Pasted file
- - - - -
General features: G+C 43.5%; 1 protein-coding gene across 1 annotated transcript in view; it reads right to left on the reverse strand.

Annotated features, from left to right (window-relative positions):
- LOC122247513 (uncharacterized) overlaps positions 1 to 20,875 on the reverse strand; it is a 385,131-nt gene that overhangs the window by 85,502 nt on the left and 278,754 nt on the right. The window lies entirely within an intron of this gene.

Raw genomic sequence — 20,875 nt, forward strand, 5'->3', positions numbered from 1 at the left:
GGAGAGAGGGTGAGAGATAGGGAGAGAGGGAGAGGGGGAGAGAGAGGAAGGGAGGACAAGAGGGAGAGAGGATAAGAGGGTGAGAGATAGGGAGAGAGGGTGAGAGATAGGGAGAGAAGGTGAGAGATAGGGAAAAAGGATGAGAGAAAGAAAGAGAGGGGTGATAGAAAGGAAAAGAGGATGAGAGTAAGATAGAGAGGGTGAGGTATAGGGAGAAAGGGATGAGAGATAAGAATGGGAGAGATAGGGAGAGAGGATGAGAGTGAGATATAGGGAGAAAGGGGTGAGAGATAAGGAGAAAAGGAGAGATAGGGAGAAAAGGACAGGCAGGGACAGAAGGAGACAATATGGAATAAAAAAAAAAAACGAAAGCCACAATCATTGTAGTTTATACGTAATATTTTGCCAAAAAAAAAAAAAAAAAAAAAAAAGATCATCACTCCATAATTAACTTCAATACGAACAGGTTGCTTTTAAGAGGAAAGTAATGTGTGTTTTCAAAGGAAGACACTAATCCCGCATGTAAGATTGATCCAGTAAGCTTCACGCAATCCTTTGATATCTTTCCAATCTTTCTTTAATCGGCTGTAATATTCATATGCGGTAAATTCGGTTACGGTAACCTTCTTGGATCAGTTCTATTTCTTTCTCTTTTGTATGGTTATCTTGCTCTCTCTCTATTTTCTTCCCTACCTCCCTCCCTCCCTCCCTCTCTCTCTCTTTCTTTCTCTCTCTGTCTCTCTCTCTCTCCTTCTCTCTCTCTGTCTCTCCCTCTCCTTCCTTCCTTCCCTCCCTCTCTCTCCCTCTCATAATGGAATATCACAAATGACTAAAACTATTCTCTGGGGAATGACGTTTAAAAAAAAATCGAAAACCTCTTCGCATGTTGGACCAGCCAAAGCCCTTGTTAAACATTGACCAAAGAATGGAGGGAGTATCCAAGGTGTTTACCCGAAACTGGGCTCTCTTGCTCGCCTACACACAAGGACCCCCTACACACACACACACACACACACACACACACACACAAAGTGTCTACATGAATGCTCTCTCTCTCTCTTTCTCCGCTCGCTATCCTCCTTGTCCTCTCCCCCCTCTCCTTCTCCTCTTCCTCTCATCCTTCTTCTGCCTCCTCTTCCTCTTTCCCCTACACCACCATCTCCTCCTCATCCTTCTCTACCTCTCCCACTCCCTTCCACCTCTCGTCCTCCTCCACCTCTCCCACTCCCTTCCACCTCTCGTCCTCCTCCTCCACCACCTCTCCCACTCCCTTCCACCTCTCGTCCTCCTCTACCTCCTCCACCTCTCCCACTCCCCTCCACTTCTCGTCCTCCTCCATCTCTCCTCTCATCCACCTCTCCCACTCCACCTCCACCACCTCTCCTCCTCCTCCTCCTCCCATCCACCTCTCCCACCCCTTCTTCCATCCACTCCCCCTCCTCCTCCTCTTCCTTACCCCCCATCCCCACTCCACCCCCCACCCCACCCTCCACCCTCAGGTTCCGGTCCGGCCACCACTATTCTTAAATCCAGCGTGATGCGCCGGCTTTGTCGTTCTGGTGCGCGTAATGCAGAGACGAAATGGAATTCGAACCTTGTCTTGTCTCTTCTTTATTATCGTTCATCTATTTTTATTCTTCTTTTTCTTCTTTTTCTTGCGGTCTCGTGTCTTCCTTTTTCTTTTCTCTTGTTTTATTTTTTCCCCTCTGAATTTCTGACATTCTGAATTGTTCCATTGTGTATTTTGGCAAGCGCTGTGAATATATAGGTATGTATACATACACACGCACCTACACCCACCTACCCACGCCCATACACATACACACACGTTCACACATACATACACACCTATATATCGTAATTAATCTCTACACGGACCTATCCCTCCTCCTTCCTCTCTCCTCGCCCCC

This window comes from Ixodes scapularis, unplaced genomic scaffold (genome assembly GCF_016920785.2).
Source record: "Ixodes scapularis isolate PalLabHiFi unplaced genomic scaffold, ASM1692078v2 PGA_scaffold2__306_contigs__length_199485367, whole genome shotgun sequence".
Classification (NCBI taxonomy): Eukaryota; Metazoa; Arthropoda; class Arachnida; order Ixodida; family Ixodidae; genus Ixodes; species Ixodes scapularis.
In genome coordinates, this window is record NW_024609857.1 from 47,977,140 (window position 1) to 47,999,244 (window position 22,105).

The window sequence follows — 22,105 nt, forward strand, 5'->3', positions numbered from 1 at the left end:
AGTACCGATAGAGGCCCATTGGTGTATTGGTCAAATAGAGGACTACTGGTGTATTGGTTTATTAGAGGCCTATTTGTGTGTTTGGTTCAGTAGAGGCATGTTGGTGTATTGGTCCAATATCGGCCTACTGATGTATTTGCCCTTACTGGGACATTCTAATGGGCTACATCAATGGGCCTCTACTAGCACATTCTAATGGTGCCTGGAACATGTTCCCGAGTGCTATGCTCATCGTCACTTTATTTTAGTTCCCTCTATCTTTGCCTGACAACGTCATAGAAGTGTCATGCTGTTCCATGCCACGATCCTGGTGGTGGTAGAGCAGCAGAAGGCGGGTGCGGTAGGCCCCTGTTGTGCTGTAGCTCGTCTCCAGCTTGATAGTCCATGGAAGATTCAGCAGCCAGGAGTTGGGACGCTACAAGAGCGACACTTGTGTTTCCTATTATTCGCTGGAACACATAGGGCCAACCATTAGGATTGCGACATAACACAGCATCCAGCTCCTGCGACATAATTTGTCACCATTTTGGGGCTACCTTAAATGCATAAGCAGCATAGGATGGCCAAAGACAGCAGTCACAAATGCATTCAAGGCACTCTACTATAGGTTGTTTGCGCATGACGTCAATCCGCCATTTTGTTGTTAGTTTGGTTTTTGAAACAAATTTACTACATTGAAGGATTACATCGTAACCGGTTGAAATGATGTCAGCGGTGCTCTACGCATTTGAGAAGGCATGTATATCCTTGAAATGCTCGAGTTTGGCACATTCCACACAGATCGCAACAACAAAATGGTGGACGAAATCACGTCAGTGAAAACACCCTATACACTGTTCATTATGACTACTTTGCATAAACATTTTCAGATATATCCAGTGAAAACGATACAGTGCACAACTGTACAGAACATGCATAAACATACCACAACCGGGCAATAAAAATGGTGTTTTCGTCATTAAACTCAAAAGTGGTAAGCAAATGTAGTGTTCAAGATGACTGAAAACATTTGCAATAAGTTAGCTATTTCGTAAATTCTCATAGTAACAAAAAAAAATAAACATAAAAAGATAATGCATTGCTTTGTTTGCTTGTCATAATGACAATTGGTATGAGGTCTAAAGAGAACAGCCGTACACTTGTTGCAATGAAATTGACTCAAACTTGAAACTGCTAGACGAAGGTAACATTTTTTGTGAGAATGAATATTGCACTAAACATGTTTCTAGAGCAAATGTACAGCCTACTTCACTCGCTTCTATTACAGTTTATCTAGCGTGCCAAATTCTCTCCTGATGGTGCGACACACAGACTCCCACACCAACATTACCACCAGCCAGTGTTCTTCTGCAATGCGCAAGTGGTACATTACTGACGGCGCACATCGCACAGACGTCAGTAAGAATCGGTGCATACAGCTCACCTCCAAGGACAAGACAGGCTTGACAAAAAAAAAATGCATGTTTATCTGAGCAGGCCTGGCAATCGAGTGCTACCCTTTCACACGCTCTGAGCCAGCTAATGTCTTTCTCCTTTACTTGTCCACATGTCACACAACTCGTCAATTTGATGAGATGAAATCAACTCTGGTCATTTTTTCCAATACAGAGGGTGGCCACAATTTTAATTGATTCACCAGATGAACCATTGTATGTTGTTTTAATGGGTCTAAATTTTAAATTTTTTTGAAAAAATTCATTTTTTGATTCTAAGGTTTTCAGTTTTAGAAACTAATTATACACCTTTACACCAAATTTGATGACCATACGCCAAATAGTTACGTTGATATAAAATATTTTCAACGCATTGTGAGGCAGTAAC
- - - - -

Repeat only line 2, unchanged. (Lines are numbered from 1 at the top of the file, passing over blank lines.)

Annotated features, from left to right (window-relative positions):